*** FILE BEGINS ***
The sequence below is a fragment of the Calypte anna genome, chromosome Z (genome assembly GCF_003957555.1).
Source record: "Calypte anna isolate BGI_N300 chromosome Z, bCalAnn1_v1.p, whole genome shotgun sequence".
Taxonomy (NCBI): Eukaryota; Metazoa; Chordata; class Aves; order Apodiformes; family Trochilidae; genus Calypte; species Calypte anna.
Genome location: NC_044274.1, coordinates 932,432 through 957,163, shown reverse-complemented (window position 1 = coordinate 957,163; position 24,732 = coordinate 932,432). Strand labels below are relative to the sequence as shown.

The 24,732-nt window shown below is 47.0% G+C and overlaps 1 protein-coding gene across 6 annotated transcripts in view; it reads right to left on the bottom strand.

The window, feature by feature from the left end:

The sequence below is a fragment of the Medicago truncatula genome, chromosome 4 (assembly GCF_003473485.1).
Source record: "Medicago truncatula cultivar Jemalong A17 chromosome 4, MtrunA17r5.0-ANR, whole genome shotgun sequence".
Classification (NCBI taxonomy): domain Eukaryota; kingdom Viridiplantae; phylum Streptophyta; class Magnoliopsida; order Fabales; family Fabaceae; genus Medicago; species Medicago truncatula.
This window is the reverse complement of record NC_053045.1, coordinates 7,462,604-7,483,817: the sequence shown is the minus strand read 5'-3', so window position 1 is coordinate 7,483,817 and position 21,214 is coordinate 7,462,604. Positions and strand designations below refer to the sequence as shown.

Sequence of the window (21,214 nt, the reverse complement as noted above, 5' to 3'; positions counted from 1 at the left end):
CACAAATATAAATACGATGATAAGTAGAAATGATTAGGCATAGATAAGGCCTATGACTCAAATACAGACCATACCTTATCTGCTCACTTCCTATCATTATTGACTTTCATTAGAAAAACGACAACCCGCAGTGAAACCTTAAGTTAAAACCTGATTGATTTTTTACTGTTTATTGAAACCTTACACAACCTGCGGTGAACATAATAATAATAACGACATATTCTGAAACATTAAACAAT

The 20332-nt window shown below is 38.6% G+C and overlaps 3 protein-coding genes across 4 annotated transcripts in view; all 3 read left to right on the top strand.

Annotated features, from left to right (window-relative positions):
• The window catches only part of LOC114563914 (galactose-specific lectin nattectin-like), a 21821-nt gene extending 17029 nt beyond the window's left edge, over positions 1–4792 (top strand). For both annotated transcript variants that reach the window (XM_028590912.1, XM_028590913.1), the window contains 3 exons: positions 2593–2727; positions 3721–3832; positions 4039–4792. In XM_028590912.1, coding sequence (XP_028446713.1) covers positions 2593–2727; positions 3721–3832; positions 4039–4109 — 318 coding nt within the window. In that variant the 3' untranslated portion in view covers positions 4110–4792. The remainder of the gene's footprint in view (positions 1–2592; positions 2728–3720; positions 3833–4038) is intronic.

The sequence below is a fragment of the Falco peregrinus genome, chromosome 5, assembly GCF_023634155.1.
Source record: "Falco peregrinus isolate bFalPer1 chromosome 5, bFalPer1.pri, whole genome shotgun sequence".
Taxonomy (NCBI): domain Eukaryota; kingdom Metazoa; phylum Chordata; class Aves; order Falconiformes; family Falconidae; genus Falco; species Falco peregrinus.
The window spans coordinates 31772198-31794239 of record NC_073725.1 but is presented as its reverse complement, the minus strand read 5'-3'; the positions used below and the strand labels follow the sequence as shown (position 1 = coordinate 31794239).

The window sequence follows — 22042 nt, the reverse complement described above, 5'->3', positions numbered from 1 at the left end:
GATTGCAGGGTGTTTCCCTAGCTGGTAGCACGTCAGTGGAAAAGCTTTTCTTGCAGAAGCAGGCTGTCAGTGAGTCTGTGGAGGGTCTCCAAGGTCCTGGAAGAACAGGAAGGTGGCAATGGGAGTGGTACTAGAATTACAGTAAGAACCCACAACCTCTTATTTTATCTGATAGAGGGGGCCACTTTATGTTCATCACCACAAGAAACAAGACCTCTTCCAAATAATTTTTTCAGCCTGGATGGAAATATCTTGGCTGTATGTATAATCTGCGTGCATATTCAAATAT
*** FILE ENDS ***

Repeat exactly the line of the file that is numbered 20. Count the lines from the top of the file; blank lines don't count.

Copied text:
The window sequence follows — 22042 nt, the reverse complement described above, 5'->3', positions numbered from 1 at the left end: